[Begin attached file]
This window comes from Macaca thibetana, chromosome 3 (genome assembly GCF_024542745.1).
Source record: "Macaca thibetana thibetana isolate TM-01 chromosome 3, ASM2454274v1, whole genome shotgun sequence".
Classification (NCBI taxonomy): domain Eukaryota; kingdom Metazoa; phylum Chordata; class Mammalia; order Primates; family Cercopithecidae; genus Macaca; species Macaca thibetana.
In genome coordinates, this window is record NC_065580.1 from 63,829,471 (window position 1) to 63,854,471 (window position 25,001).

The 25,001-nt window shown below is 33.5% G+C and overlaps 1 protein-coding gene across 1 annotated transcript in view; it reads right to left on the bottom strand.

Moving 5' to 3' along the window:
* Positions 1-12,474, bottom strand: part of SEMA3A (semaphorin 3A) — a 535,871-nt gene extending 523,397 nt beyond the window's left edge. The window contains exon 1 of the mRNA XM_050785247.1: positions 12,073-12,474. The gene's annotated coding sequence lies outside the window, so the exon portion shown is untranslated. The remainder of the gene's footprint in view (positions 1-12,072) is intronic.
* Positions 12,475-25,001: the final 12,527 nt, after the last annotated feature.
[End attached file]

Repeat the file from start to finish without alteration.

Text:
This window comes from Macaca thibetana, chromosome 3 (genome assembly GCF_024542745.1).
Source record: "Macaca thibetana thibetana isolate TM-01 chromosome 3, ASM2454274v1, whole genome shotgun sequence".
Classification (NCBI taxonomy): domain Eukaryota; kingdom Metazoa; phylum Chordata; class Mammalia; order Primates; family Cercopithecidae; genus Macaca; species Macaca thibetana.
In genome coordinates, this window is record NC_065580.1 from 63,829,471 (window position 1) to 63,854,471 (window position 25,001).

The 25,001-nt window shown below is 33.5% G+C and overlaps 1 protein-coding gene across 1 annotated transcript in view; it reads right to left on the bottom strand.

Moving 5' to 3' along the window:
* Positions 1-12,474, bottom strand: part of SEMA3A (semaphorin 3A) — a 535,871-nt gene extending 523,397 nt beyond the window's left edge. The window contains exon 1 of the mRNA XM_050785247.1: positions 12,073-12,474. The gene's annotated coding sequence lies outside the window, so the exon portion shown is untranslated. The remainder of the gene's footprint in view (positions 1-12,072) is intronic.
* Positions 12,475-25,001: the final 12,527 nt, after the last annotated feature.